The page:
There is too much market noise for US stocks to continue to their rally into uncharted territory. The reflation rally is taking a timeout as Wall Street digests small earnings results, consistent Fed speak, and on hopes that Biden’s stimulus deal appears poised to get done by mid-March. Partisan politics will likely remain the case and that means Biden’s $1.9 trillion stimulus package could end up coming in somewhere between $1.1-1.4 trillion. This stimulus deal will get done via reconciliation and with Democrats unlikely to raise taxes until after the midterms, that means it needs to be deficit neutral over the budget window which is around 10 years. A big part of the reflation trade is for infrastructure spending, which might have to wait until after the next fiscal year in October or possibly in early 2022.
Stocks are still where everyone wants to be and that probably won’t change unless we have a major setback with COVID vaccine rollouts or policy miscommunication by the Fed.
Fed speak from both Kaplan and Bullard reaffirmed the stance that the Fed won’t deviate from the ultra-accommodative script anytime soon. Fed’s Kaplan expects to see big improvements with unemployment and that a temporary jump in inflation won’t phase them. Kaplan is expecting higher inflation but remains uncertain as to how long it will persist. Kaplan is skeptical the US economy will see persistent inflation over the long-term.
Fed’s Bullard provided an academic presentation on policy combinations and a review on income inequality. His presentation did not touch upon risks to the outlook or what will be the Fed’s next move, but it did serve as a reminder that their policy stance is anchored.
NFIB and Jolts
The NFIB small business optimism index dropped to an eight-month low as businesses grappled with the reality of a Biden administration and the winter wave of COVID-19. Lockdowns and lack of aid sent the NFIB index to 95.0, much lower than the analysts’ forecast of 97.0 and prior reading of 95.9. Small businesses were growing pessimistic that life was going to get harder if President Biden follows through on his pledge to raise both minimum wage and taxes.
The US job openings data painted a rosier picture that hiring wasn’t too bad at the end of the year. The JOLTS job report showed job openings in December rose to 6.65 million, better than the consensus estimate of 6.4 million and the upwardly revised 6.57 million openings in the prior month. Available job opportunities have steadily been above the 6-million level since June and that could dampen the Biden administration's call for massive stimulus.
This latest round of data doesn’t derail the fast-tracking of Biden’s stimulus package, but possibly supports lowering the final price tag.
Crude prices just want to keep going higher. Crude shrugged off a modest pullback earlier after European crude oil stockpiles fell 0.8% from December to 483.4 million barrels. If global crude stockpiles continue to come down, that should keep oil prices elevated.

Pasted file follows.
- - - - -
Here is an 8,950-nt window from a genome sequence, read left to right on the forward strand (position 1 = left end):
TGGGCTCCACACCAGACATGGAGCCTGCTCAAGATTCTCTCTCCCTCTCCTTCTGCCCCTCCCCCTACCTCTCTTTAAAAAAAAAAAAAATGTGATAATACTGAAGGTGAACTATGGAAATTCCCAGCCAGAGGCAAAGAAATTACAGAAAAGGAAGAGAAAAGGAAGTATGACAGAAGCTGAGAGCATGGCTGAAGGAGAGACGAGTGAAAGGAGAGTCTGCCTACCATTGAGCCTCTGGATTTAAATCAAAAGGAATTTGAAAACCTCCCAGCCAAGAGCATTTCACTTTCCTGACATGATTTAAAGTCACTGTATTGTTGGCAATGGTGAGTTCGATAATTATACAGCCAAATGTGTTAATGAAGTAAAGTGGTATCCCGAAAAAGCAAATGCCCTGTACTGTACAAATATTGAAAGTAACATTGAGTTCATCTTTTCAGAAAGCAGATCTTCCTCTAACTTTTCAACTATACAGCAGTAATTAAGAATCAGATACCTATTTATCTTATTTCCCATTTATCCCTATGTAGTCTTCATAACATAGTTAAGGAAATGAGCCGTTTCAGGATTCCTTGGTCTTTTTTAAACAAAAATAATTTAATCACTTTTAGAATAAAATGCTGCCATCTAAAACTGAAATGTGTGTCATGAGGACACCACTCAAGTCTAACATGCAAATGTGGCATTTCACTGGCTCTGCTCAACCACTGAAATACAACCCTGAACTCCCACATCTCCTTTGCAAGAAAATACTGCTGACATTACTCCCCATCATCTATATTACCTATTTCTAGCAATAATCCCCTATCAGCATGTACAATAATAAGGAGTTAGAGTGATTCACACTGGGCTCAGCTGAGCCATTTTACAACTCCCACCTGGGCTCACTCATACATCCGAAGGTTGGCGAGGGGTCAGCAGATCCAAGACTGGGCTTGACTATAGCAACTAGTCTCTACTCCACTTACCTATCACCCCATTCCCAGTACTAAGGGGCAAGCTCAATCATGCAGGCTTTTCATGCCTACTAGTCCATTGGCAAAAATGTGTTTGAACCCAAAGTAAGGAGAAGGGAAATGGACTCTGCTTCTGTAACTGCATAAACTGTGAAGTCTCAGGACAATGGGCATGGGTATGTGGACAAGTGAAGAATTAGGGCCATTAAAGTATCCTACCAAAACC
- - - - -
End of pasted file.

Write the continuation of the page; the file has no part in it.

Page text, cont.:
The EIA’s short-term energy outlook showed the persistent levels of COVID uncertainty continue to weigh on the demand outlook for the rest of the year, but that optimism is high for an even stronger rebound in 2022. The EIA cut the 2022 world demand outlook by 180,000 barrels and now sees a 5.38 million year-over-year increase. The world demand outlook in 2022 is expected to grow by 190,000 barrels, delivering a 3.5 annual gain. The EIA targets Brent prices to average $55/barrel in 2022, a most cautious forecast given the COVID uncertainty for the first half of the year.
Both WTI crude and Brent appear to be riding this reflation wave high, but it seems a new catalyst will be needed to take oil prices much higher from here.
Gold’s move higher is running out of steam as lawmakers start to dissect Biden’s $1.9 trillion relief package. While it seems very likely a massive stimulus package will get pushed through by mid-March, it seems President Biden’s willingness to negotiate will make the final price tag a lot closer to $1.2 trillion.
Today is not a widespread risk-on trading session, but optimism persists that the monetary and fiscal stimulus in the US could help this economy run hot and that keep the inflation hedges flowing into gold.
Gold was in grave danger last week and it’s not out of the woods until it clears the $1,855 region. Fighting against a potential death-cross and a nagging dollar rebound, gold’s longer bullish trend should reassert itself if the current rebound continues for the rest of the week.
Bitcoin is the epitome of the millennial momentum trade. Today is day two of Elon Musk’s big $1.5 billion bet on Bitcoin coverage. Bitcoin’s social sentiment is off the charts and volatility will remain wild. The next big move for Bitcoin could come if other companies follow Tesla’s lead in diversifying into cryptocurrencies and accepting them as a form of payment. Given where prices have ended up, Bitcoin needs big-ticket retailers that sell cars or high-end luxury items to embrace crypto payments. A few years Bitcoin failed at mainstream acceptance when Bitcoin was used for buying a coffee or beer. Bitcoin needs a couple more big endorsements and that could be the key to take prices above the $50,000 level.